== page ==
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Karen Harris is a clinical nurse educator at Robert H. Lurie Comprehensive Cancer Center (RHLCCC), Northwestern Medicine in Chicago. Karen transitioned to nurse educator after many years of working as an infusion nurse. Her strong desire to teach led her to her current role, educating and mentoring new nurses entering the oncology field. Karen was instrumental in the development of the first preceptorship program at RHLCCC to develop high-level oncology nurses. Karen also chairs RHLCCC’s Best Practice committee, ensuring evidence-based practice across the cancer center.

Chocolate: To Eat or Not to Eat?

Powerful antioxidants in dark chocolate may slow and prevent cell damage caused by free radicals.
The month of February brings hugs, kisses, flowers, and lots of chocolate. It is difficult to ignore all the advertising this month to convince us to buy chocolate for ourselves or someone else. But aren’t we told to avoid sweets such as chocolate to decrease our risks for heart disease and cancer? You might be surprised that chocolate is not as bad as you think.

Research have shown that some types of chocolates may actually be beneficial to your health. Chocolate contains a phytochemical compound called flavonoids found in cocoa beans. A flavonoids is an antioxidant that can prevent or slow damage to cells caused by free radicals thereby potentially assisting in the prevention of cancer1. A study for potential preventive effects of cocoa in cancer found that, “Cocoa and its main polyphenols have been reported to interfere at the initiation, promotion and progression of cancer.”2 More specifically, another study showed that cocoa could reduce inflammation in the colon due to the anti-inflammatory bioactive compound in cocoa. Further, much evidence exists that connects intestinal inflammation and colorectal cancer.3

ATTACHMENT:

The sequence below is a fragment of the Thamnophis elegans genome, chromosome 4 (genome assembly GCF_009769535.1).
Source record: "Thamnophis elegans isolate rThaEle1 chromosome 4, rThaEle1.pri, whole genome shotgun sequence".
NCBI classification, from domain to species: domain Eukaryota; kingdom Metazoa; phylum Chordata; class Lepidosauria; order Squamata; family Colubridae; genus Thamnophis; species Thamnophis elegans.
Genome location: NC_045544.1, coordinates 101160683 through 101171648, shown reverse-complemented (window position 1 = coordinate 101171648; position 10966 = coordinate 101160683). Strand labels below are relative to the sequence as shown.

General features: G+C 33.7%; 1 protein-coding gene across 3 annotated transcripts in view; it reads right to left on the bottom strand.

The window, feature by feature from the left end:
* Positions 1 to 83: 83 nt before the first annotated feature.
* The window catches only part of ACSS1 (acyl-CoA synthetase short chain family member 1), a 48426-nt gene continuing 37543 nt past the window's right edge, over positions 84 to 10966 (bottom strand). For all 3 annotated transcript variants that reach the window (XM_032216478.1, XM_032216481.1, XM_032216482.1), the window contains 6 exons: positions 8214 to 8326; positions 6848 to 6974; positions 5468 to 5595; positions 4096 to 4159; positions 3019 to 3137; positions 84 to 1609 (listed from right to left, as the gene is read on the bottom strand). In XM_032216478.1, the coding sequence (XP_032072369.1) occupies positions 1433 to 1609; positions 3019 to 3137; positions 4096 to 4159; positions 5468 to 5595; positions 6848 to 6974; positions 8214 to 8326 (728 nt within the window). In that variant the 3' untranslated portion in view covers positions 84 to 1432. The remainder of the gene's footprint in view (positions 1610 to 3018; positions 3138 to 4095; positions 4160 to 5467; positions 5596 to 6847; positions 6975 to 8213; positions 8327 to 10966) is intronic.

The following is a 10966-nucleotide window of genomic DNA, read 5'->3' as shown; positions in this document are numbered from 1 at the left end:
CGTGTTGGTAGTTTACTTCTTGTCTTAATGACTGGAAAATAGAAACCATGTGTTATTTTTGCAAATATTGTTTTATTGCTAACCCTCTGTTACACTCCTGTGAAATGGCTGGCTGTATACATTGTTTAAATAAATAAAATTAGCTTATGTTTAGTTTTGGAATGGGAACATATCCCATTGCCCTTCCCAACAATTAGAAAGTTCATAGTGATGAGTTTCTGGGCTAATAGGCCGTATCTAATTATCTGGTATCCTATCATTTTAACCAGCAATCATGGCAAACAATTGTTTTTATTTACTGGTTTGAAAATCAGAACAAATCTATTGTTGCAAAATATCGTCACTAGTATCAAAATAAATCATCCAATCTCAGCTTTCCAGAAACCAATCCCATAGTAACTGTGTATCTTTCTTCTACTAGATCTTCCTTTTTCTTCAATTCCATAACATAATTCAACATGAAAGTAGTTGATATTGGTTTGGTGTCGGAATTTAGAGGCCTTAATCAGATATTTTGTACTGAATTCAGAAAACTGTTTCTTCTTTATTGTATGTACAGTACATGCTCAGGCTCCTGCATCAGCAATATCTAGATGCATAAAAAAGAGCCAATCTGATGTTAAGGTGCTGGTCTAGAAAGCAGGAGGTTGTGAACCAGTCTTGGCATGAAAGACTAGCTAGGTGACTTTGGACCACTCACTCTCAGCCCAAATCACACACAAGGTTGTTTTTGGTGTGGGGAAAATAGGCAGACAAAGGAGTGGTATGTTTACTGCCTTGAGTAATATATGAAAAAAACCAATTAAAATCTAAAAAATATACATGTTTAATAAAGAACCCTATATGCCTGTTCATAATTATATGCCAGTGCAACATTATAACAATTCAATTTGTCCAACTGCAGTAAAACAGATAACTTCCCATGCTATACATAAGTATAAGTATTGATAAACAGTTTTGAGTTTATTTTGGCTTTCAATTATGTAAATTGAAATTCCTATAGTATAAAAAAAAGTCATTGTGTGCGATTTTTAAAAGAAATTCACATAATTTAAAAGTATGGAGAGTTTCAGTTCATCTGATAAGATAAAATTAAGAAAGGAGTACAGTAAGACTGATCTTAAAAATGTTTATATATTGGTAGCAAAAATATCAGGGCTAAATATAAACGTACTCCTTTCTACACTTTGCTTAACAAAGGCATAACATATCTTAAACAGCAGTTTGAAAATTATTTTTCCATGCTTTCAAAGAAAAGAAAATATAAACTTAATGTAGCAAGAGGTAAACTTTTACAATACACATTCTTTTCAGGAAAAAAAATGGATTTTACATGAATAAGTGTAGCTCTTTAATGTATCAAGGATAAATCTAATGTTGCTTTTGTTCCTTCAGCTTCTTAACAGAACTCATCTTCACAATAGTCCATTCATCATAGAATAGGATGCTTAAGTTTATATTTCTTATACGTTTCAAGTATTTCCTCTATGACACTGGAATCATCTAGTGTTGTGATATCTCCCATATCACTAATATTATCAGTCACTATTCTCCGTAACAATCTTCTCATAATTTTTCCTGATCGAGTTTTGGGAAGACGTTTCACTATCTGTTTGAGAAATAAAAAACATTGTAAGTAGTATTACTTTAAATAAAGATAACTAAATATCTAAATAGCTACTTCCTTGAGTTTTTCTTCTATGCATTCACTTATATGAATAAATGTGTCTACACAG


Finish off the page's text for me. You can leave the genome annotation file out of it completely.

Who would have thought chocolate could prevent cancer? That sounds amazing! But before you run to buy loads of chocolate, it is important to know that all chocolate is not created equal. To reap the most benefits from flavonoids you will have to eat dark chocolate, which has a higher percentage of cocoa. Dark chocolate is defined as having at least 60% cocoa with little to no add sugar. The American Cancer Society recommends a high-quality dark chocolate with at least 70% cocoa.4 The most advantageous way to eat dark chocolate without any added ingredients such as caramel, peanut butter, marshmallow, etc.

Not only does dark chocolate help fight cancer, but it is also believed to helps reduce the risks of heart attacks and stroke, improve blood flow to the brain and improve mood and symptoms of depression.5

Debate no more if you should eat chocolate or not. Go ahead and enjoy a dark chocolate bar (in moderation) while decreasing inflammation and preventing cell damage. Check out this recipe for dark chocolate-covered strawberries and pair it with a glass of red wine, which also have the powerful antioxidant flavonoids.

Being able to add a chocolate component to your healthy lifestyle of fruits, vegetables, and exercise is like icing on the cake! Enjoy the Valentine season with no regrets.

  1. Health benefits of dark chocolate and its effects on cancer. Accessed February 1, 2019.
  2. Martin MA, Gova L, Ramos S. Potential for preventive effects of cocoa and cocoa polyphenols in cancer. NCBI. 2013 Jun;56:336-51. doi: 10.1016
  3. Rodriguez-Ramiro I, Lopez-Oliva E, Ramos S. et al: Cocoa polyphenols prevent inflammation in the colon of azoxymethane-treated rats and in TNF-α-stimulated Caco-2 cells. NCBI. 2013 Jul 28;110(2):206-15. doi: 10.1017
  4. American Cancer Society. Can chocolate be good for you? Accessed February 1, 2019.
  5. Healthline. 11 health and nutrition benefits of cocoa powder. August 9, 2018. Accessed February 1, 2019

Talk about this article with nurses and others in the oncology community in the General Discussions Oncology Nursing News discussion group.
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